by Robin Wilton | April 20, 2012 | Comments Off
A couple of things I’ve heard recently make me wonder whether the word “trust” is being used in public discourse in ways that fundamentally undermine its meaning. Consider the following short phrases:
- “Trust… but verify”
- “Trusted traveller programme”
Neither of these usages is actually that new. The first was made famous by that renowned “communicator”, the late President Reagan, and the second – though more recently adopted by the TSA – is the kind of phrase that has been applied generically to various air travel and immigration “fast track” initiatives over the last decade or so.
To me, Reagan’s phrase encapsulates the paradox. After all, if you trust someone, why would you feel the need to check them out? And if you only ‘trust’ someone because you’ve rummaged through their sock drawer looking for evidence of hostile intent, surely what you have demonstrated is that you don’t really trust them – you only trust such evidence as you are able to gather, one way or another.
Don’t get me wrong: I’m not saying that, for instance, there is no place for intelligence-led security measures, or that there are no circumstances under which people’s sock drawers should be subjected to a good rummage. All I’m saying is that we should resist being fooled into thinking that those come under the heading of trust. So, if I am saying that I know what trust is not (I hear you say…), what do I think it is? Here’s a candidate definition that I have found pretty useful so far:
“Trust is the belief that someone will act in (or at least not contrary to) your interest, even if they are in a position (and perhaps are even motivated) to do otherwise”.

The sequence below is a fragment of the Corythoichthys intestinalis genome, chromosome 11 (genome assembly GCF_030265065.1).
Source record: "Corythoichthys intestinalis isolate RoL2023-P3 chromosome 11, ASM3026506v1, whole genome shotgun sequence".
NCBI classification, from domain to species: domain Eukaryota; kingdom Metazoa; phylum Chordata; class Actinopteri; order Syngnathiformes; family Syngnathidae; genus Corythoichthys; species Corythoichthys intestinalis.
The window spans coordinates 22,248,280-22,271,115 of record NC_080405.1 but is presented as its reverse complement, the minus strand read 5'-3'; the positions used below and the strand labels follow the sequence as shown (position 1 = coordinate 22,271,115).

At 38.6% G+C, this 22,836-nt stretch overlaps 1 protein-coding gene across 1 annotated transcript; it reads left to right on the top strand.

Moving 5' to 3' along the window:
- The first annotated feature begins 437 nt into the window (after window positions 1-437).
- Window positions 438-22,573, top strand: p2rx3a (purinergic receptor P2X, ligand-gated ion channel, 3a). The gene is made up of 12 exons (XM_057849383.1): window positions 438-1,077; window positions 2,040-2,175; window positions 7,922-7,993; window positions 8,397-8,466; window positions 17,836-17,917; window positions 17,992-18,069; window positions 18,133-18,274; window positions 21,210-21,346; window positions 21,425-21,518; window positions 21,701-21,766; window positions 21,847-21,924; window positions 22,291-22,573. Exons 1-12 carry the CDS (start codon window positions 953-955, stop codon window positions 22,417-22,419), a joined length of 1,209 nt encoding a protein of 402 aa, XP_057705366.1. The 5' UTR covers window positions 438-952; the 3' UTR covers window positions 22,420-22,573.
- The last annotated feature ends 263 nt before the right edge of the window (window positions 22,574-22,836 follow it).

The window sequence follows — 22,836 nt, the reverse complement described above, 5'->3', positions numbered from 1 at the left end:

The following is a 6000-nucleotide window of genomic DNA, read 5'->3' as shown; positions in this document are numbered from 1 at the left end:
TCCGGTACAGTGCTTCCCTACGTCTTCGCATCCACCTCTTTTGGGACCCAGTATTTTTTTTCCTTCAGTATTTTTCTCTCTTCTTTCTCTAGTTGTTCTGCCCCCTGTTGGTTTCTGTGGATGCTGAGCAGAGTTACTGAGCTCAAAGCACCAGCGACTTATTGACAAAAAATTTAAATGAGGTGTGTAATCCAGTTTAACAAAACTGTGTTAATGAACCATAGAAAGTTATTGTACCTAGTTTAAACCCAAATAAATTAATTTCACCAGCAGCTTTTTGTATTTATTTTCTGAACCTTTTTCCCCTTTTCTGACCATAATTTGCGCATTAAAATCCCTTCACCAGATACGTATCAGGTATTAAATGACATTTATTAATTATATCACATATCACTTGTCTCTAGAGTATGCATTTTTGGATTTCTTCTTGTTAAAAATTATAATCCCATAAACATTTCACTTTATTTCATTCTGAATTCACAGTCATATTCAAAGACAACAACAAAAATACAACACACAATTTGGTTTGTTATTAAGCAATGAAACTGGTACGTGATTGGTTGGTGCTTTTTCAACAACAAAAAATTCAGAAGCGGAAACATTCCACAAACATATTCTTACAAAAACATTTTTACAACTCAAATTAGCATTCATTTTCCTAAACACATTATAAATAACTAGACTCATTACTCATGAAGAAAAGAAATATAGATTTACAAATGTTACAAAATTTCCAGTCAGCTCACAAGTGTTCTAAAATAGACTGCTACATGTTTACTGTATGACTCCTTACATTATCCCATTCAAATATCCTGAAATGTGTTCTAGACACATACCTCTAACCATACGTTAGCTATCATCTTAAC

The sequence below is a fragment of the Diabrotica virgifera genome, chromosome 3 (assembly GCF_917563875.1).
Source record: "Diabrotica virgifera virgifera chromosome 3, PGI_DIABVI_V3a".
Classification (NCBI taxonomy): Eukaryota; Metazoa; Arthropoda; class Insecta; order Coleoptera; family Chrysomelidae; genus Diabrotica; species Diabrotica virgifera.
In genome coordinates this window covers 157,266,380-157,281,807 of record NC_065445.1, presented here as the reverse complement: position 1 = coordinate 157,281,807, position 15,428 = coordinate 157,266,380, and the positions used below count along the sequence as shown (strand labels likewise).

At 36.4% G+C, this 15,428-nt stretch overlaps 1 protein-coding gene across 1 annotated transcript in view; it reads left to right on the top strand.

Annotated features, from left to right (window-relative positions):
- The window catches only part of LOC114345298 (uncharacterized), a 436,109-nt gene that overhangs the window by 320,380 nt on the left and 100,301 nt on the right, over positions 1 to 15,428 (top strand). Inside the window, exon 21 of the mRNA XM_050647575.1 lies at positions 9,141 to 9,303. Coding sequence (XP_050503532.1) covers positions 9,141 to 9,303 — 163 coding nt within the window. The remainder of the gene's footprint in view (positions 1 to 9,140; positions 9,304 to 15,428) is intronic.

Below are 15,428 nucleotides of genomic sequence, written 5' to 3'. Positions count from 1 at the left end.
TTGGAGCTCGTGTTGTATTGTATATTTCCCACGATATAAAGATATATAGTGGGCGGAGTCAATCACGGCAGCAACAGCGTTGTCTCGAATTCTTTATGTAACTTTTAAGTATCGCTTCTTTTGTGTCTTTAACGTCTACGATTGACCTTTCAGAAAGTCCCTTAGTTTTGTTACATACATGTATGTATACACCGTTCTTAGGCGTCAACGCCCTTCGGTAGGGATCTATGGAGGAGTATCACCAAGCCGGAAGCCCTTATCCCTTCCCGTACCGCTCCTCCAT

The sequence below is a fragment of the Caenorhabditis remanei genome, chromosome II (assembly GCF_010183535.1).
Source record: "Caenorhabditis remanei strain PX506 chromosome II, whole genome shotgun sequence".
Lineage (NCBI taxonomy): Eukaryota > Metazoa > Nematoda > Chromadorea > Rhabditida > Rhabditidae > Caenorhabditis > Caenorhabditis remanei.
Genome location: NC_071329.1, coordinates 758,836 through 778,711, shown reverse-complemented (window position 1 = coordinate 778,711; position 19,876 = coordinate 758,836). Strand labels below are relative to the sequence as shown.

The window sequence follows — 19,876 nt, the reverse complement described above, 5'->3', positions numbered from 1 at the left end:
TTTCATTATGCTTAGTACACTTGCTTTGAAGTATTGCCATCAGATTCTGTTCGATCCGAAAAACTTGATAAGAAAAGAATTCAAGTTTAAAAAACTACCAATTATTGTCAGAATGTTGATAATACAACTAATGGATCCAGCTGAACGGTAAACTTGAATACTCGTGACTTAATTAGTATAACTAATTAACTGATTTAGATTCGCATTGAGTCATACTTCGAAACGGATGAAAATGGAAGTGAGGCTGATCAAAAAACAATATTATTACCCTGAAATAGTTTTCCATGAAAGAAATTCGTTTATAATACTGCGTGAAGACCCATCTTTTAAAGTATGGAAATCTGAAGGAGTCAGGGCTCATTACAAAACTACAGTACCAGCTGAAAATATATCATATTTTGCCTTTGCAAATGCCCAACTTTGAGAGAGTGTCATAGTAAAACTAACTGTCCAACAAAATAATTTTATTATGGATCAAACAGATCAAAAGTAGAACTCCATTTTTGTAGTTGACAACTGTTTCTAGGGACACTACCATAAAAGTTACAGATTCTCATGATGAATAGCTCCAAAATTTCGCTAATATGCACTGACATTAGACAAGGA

The word “belief” is important. Like any belief, trust in someone can be well- or ill-founded. But trust is founded on some degree of uncertainty. If you know perfectly well that someone cannot hit you (for instance, because they are locked in another room), then the relationship you have with them is not, in that regard, one of trust: it is one of knowledge.
Why does this matter?
Well, trust has never been more of a factor than in today’s online world. It is intimately woven into any discussion of authentication, digital identity, online anonymity/pseudonymity, privacy, copyright and intellectual property management, net neutrality, internet access, deep packet inspection, CCTV surveillance, Passenger Name Records, web tracking and so on and so forth. I’m not sure an exhaustive list is even possible. In many of these areas, the roots of “trust” lie – we are told – in law enforcement access, accountability mechanisms, auditability and the like. But I’d argue that that approach does not reflect trust at all; it reflects a desire to base decisions on knowledge, not belief. A wish to remove uncertainty from risk-related decisions. Ultimately, a wish to predict the individual’s future behaviour based on exhaustive knowledge of their past behaviour.
It is rational to mitigate risk by seeking to understand it.
Just stop trying to kid me that it’s “trust”.
Comments or opinions expressed on this blog are those of the individual contributors only, and do not necessarily represent the views of Gartner, Inc. or its management. Readers may copy and redistribute blog postings on other blogs, or otherwise for private, non-commercial or journalistic purposes, with attribution to Gartner. This content may not be used for any other purposes in any other formats or media. The content on this blog is provided on an "as-is" basis. Gartner shall not be liable for any damages whatsoever arising out of the content or use of this blog.